Looking at the electoral votes map of the USA makes a very emphatic point - just because everyone you know where you live is voting one way does not mean the majority of the country is doing the same. It is dramatic that the coasts are so different from the middle and South, and we on the coasts just can't comprehend how the others don't understand. Some people at work are wearing black in "mourning" for the next four years. I think that's a bit extreme, and I was disappointed too, but our elections are based on a majority, and the majority has spoken. Perhaps the country is just too large? But what would you do - split the country in three for each coast vs. the middle? That's not very practical now, is it?
I do think that the much higher voter turnout this year was impressive and a step in the right direction. It wouldn't have been nearly as close I think without the higher turnout. With people so active for this election, perhaps the voices can be heard more during the next four years and have an effect on how the Bush administration acts. A long shot, though, since he has no chance of being elected again, so they'll probably just do what they want.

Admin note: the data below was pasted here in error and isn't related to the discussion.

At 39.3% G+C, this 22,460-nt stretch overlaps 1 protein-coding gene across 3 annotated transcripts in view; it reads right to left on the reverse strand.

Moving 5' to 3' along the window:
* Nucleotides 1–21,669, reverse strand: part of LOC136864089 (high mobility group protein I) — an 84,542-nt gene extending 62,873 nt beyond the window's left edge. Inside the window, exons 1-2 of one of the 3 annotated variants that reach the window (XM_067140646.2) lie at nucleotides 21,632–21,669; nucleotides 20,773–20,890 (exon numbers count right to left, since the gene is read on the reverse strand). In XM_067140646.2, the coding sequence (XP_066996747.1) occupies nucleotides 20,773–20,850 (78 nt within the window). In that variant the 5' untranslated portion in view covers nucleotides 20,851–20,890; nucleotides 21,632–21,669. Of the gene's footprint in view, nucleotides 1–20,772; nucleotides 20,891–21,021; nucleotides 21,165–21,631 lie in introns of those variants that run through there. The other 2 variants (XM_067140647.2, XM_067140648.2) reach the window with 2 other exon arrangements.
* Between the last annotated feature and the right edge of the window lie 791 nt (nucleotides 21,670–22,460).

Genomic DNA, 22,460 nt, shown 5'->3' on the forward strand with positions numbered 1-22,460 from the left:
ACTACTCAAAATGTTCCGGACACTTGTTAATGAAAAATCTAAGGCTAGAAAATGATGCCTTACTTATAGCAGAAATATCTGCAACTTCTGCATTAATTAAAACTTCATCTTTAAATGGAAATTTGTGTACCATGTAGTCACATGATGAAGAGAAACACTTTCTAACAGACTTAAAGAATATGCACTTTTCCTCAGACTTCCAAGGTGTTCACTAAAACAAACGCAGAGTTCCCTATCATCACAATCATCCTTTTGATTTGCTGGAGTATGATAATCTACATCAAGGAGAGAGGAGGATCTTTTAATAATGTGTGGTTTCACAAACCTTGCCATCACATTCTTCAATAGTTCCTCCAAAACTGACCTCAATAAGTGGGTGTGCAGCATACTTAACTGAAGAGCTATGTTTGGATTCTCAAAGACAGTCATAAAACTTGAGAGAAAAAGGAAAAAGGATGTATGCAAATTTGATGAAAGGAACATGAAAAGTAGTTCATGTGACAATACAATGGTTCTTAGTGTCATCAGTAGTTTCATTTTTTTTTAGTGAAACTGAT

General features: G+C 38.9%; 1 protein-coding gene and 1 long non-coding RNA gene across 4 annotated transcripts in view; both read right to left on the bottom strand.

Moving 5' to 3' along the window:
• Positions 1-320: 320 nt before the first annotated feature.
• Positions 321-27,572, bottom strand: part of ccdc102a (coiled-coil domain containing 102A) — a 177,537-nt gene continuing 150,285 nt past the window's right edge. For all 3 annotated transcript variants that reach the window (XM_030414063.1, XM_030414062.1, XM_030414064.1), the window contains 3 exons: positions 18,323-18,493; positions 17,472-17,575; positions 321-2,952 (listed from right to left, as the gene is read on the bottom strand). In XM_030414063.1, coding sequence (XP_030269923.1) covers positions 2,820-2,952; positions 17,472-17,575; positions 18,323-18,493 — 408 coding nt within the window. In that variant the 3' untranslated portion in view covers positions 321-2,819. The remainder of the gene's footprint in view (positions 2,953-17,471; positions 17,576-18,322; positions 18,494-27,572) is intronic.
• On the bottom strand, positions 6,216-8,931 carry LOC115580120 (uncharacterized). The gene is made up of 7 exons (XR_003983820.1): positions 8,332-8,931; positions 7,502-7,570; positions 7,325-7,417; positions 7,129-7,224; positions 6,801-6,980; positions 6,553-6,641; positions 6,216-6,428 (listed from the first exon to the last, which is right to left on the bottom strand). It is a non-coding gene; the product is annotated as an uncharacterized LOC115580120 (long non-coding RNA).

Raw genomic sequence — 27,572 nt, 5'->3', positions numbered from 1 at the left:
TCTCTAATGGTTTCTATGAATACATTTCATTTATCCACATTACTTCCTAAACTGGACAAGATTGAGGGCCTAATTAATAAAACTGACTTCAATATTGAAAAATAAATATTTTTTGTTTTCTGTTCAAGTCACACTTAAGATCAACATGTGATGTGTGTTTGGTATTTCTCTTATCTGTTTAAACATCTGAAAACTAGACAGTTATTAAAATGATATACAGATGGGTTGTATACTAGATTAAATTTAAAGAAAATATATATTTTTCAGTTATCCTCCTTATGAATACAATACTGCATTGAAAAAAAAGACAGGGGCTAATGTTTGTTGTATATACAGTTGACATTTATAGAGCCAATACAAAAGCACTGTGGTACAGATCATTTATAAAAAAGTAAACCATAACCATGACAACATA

Personally, I was discouraged the whole way along, since I felt I was faced with a similar choice as 2000 - neither major candidate impressed me as a future leader or seemed to represent me - this time I voted for change, but I had the sinking feeling all along that we at the coasts weren't enough to combat the Midwest and South, so I wasn't really surprised.
"We have the chance for a mini-revolution every four years"...I was told this in history class in highschool, and I have always remembered it. In 2008 everything will be up in the air again.